LocalTalk

In this article we will discuss LocalTalk, will make brief discussion on LocalTalk, last article we discuss about Telephone lines.

LocalTalk is a particular implementation of the physical layer of the AppleTalk networking system from Apple Computer. LocalTalk specifies a system of shielded twisted pair cabling, plugged into self-terminating transceivers, running at a rate of 230.4 kbit/s. CSMA/CA was implemented as a random multiple access method.

An earlier LAN access method from Apple that used twisted pair wires and transmitted at 230,400 bps. It ran under AppleTalk and used a daisy chain topology that could connect up to 32 devices within a distance of 1,000 feet. Third party products allowed it to hook up with bus, passive star and active star topologies. Apple’s LocalTalk PC Card let a PC gain access to an AppleTalk network.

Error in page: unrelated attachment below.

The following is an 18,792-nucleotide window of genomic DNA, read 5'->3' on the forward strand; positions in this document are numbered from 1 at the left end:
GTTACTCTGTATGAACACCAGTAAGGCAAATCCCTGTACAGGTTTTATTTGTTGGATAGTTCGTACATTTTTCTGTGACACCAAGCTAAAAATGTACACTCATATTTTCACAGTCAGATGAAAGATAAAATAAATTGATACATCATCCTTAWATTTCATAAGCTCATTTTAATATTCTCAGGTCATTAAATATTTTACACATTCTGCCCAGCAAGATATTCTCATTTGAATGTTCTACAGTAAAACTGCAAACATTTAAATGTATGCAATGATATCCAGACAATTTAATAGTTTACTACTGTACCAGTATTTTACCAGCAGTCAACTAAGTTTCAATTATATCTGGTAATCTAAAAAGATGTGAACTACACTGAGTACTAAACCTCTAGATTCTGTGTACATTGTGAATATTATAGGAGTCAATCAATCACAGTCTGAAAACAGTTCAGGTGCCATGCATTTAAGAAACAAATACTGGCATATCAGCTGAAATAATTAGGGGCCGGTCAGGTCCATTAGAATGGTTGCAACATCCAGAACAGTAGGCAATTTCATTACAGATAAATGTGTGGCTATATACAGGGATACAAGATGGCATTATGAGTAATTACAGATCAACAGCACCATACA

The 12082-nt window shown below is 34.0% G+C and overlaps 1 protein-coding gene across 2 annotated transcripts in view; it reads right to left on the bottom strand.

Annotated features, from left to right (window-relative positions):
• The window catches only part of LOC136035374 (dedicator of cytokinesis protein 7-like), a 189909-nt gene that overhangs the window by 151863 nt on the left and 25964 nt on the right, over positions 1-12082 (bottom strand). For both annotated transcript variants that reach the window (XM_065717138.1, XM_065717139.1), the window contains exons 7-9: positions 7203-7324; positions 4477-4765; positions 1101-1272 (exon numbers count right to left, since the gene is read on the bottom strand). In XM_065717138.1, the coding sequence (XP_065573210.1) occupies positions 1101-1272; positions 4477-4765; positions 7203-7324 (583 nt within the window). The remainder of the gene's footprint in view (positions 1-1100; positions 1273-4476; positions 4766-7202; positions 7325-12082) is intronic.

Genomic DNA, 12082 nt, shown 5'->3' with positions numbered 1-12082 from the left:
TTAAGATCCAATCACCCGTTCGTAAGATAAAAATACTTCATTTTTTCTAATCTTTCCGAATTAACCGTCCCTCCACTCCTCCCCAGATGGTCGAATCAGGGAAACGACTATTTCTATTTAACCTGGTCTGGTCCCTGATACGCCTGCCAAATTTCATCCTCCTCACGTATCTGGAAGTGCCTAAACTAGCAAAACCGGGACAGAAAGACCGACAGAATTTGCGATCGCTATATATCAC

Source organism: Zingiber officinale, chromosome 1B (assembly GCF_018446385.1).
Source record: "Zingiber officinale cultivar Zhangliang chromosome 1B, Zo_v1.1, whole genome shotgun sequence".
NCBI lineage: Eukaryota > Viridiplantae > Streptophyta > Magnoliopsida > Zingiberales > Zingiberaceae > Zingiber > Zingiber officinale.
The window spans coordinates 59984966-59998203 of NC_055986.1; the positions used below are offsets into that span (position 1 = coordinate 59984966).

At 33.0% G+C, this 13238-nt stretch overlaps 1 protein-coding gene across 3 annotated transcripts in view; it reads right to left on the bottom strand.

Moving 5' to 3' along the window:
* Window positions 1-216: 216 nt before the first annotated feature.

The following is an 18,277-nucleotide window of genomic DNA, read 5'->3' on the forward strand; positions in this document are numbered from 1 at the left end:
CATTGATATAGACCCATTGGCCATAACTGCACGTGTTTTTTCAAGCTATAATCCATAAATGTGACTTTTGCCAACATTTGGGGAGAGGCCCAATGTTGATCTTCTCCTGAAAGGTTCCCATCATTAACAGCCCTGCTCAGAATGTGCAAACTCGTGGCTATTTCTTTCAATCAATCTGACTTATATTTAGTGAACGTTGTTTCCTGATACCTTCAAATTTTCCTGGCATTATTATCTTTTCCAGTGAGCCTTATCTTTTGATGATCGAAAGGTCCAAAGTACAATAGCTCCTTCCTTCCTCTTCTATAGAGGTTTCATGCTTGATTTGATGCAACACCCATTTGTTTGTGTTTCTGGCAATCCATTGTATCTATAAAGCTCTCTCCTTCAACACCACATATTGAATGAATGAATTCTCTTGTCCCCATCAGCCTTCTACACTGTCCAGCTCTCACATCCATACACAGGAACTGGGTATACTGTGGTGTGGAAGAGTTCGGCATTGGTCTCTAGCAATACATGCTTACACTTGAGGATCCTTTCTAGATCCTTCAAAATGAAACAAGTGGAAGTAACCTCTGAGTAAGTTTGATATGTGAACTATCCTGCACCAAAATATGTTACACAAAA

The LocalTalk system consisted of a built-in controller, with cables and expansion cards sometimes required. It enabled daisy-chaining, which is connecting a sequence of devices to each other using the LocalTalk cables.

A cheaper variation of LocalTalk called PhoneNet was introduced by Farallon Computing. PhoneNet rode on the existing standard telephone cables and connectors using unshielded twisted-pair cabling. LocalTalk used expensive twisted pairs of cabling. PhoneNet enabled users to split their home phone connections into two, one going to the telephone jack and the other to their Apple or Macintosh computer.

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